Incidentally, there's also an interesting racial dynamic at play, which I hadn't really thought about until after I finished and went back and read the introduction. Zora Neale Hurston is well known for her portrayals of African American life, but this novel, for the most part, is about poor white people. Apparently Hurston wanted to show that what is known as Black English is actually just the language of the South. I think you could extend that further and say that she wanted to show how similar black and white culture were overall. As the introduction points out, this is most explicit in her decision to make one of the children a successful blues musician. To quote Hurston:
There is no more Negro music in the U.S. It has been fused and merged and become the national expression, and displaced the worship of European expression (...) what has evolved here is something American.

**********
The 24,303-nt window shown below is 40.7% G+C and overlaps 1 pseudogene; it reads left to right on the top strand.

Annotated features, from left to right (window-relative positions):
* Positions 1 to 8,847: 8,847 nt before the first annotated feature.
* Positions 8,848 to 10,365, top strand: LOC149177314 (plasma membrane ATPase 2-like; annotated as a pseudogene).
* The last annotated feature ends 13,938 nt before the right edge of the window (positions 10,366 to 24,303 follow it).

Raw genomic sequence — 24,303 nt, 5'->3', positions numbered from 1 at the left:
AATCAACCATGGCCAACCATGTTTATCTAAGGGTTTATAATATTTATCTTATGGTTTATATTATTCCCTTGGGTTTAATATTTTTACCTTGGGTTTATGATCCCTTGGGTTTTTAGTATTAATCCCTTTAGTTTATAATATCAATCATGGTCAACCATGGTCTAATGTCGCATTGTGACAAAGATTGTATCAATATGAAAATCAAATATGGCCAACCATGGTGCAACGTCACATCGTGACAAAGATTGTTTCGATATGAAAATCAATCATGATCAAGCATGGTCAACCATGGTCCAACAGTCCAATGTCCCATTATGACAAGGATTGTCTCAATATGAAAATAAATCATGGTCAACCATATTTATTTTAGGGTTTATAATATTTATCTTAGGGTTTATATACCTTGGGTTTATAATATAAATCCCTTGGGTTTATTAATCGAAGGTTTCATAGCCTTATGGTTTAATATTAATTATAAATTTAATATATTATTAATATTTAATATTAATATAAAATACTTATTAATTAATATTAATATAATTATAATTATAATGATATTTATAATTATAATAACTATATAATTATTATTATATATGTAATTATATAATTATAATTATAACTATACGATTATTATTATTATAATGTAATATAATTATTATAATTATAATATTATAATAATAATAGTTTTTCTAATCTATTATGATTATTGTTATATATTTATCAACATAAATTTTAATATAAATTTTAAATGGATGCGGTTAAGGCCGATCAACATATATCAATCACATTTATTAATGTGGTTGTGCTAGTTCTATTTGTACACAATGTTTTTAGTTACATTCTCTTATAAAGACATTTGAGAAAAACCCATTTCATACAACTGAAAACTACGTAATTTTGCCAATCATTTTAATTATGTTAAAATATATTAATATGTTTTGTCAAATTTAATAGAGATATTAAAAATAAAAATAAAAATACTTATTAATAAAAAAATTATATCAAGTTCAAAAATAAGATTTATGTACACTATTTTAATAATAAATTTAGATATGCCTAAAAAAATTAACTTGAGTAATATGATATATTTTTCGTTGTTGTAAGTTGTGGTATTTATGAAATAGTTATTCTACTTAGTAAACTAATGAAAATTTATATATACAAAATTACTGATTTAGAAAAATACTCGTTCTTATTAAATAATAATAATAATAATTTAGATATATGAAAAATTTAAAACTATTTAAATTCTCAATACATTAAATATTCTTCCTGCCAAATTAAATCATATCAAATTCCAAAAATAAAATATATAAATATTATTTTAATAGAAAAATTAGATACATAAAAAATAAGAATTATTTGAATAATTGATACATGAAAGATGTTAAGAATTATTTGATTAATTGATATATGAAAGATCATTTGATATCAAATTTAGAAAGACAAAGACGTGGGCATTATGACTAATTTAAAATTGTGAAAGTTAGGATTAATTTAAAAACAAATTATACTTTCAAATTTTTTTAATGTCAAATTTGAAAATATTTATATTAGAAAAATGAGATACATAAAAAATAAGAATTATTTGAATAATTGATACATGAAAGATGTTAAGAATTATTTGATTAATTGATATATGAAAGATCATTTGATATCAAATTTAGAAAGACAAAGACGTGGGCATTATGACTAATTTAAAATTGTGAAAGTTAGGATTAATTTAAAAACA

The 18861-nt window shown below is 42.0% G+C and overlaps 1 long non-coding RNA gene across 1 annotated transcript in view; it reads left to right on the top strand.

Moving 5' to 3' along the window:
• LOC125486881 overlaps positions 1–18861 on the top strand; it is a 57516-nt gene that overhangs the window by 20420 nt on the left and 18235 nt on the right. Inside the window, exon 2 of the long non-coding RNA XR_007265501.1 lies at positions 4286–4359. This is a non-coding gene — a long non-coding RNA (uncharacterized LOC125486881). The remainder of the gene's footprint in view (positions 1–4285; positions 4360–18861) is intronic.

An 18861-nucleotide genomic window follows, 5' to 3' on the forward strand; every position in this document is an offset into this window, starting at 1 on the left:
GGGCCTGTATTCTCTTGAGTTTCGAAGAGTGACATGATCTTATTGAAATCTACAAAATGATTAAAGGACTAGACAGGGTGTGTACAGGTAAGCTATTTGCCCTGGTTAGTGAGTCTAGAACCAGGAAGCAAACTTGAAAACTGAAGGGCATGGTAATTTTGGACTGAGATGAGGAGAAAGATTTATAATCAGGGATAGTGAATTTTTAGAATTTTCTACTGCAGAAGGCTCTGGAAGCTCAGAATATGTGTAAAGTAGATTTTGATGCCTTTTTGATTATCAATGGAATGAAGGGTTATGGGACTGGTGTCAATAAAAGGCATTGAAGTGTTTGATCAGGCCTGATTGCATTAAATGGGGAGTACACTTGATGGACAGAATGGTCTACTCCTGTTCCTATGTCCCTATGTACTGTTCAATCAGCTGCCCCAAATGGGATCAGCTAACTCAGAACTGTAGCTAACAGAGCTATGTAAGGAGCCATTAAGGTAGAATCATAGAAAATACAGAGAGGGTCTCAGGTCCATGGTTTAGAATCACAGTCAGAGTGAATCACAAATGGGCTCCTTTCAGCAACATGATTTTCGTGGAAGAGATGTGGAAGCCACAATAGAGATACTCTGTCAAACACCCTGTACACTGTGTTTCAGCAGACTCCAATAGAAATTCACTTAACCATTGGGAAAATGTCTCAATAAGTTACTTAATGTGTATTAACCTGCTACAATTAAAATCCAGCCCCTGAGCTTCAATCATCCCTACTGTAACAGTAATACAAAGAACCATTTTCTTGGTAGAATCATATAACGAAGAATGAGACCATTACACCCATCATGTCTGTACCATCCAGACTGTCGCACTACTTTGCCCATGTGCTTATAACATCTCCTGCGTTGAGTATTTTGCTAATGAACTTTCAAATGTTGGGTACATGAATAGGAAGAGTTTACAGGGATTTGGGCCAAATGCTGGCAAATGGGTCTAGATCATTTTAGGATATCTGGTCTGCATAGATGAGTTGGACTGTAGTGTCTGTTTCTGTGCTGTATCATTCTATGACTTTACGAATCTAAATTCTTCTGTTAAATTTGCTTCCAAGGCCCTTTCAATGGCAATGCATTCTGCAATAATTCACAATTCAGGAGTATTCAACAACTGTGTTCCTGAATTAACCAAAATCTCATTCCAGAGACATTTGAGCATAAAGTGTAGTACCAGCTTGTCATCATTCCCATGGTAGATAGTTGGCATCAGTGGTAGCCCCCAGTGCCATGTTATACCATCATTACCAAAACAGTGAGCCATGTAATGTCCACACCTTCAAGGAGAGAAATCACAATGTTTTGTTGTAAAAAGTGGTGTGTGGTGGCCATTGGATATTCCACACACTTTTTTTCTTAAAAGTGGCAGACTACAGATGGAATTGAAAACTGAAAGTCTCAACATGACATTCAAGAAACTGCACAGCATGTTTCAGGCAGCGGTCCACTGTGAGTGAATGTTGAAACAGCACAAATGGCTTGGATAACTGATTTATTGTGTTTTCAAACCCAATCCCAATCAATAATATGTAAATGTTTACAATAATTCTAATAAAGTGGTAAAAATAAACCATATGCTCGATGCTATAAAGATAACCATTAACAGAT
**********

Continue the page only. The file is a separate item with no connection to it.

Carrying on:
There are relatively subtle racial undertones in the novel - for the most part, Hurston avoids giving her characters any really nasty racist thoughts, though they do clearly feel themselves superior to the black people in their lives. There is one moment where lynching is mentioned, and casual though it is, it cannot fail to induce a shudder and a reminder that this was a reality of those times. But her focus is more on the class divide between the poor "crackers" and the more affluent whites.
All in all, it's a pretty incredible book, one that deserves a lot more attention.